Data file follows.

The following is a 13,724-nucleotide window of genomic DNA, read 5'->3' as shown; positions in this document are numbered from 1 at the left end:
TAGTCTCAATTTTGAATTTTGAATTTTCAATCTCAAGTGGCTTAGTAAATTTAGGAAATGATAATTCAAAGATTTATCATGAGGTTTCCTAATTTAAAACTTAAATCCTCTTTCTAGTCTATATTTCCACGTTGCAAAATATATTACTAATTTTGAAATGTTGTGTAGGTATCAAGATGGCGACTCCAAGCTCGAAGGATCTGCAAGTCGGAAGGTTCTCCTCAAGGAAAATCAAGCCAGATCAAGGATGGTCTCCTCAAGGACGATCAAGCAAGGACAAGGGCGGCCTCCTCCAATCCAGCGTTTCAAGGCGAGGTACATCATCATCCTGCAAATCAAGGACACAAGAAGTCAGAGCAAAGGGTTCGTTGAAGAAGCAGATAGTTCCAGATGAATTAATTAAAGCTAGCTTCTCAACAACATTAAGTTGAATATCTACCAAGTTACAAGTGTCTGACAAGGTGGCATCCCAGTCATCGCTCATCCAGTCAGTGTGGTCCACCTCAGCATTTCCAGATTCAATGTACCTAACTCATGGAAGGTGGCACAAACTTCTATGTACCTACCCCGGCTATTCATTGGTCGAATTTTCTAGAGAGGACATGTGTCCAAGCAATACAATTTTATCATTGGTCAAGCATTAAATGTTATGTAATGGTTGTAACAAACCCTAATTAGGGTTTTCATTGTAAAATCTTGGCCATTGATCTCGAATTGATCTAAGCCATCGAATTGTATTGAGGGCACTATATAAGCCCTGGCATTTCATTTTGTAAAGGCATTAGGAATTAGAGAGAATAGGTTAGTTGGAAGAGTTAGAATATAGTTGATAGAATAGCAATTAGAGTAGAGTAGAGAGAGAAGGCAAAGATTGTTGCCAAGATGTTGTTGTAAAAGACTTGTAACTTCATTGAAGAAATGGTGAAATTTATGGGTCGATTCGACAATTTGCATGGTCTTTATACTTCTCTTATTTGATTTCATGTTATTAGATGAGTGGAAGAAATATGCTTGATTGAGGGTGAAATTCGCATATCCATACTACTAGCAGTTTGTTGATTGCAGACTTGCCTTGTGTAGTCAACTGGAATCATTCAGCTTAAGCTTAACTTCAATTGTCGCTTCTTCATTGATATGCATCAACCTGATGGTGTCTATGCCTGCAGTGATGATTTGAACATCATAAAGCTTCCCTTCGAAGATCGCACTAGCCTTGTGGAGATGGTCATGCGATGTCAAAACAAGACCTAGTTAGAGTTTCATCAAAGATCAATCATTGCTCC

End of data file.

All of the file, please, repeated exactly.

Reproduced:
The following is a 13,724-nucleotide window of genomic DNA, read 5'->3' as shown; positions in this document are numbered from 1 at the left end:
TAGTCTCAATTTTGAATTTTGAATTTTCAATCTCAAGTGGCTTAGTAAATTTAGGAAATGATAATTCAAAGATTTATCATGAGGTTTCCTAATTTAAAACTTAAATCCTCTTTCTAGTCTATATTTCCACGTTGCAAAATATATTACTAATTTTGAAATGTTGTGTAGGTATCAAGATGGCGACTCCAAGCTCGAAGGATCTGCAAGTCGGAAGGTTCTCCTCAAGGAAAATCAAGCCAGATCAAGGATGGTCTCCTCAAGGACGATCAAGCAAGGACAAGGGCGGCCTCCTCCAATCCAGCGTTTCAAGGCGAGGTACATCATCATCCTGCAAATCAAGGACACAAGAAGTCAGAGCAAAGGGTTCGTTGAAGAAGCAGATAGTTCCAGATGAATTAATTAAAGCTAGCTTCTCAACAACATTAAGTTGAATATCTACCAAGTTACAAGTGTCTGACAAGGTGGCATCCCAGTCATCGCTCATCCAGTCAGTGTGGTCCACCTCAGCATTTCCAGATTCAATGTACCTAACTCATGGAAGGTGGCACAAACTTCTATGTACCTACCCCGGCTATTCATTGGTCGAATTTTCTAGAGAGGACATGTGTCCAAGCAATACAATTTTATCATTGGTCAAGCATTAAATGTTATGTAATGGTTGTAACAAACCCTAATTAGGGTTTTCATTGTAAAATCTTGGCCATTGATCTCGAATTGATCTAAGCCATCGAATTGTATTGAGGGCACTATATAAGCCCTGGCATTTCATTTTGTAAAGGCATTAGGAATTAGAGAGAATAGGTTAGTTGGAAGAGTTAGAATATAGTTGATAGAATAGCAATTAGAGTAGAGTAGAGAGAGAAGGCAAAGATTGTTGCCAAGATGTTGTTGTAAAAGACTTGTAACTTCATTGAAGAAATGGTGAAATTTATGGGTCGATTCGACAATTTGCATGGTCTTTATACTTCTCTTATTTGATTTCATGTTATTAGATGAGTGGAAGAAATATGCTTGATTGAGGGTGAAATTCGCATATCCATACTACTAGCAGTTTGTTGATTGCAGACTTGCCTTGTGTAGTCAACTGGAATCATTCAGCTTAAGCTTAACTTCAATTGTCGCTTCTTCATTGATATGCATCAACCTGATGGTGTCTATGCCTGCAGTGATGATTTGAACATCATAAAGCTTCCCTTCGAAGATCGCACTAGCCTTGTGGAGATGGTCATGCGATGTCAAAACAAGACCTAGTTAGAGTTTCATCAAAGATCAATCATTGCTCC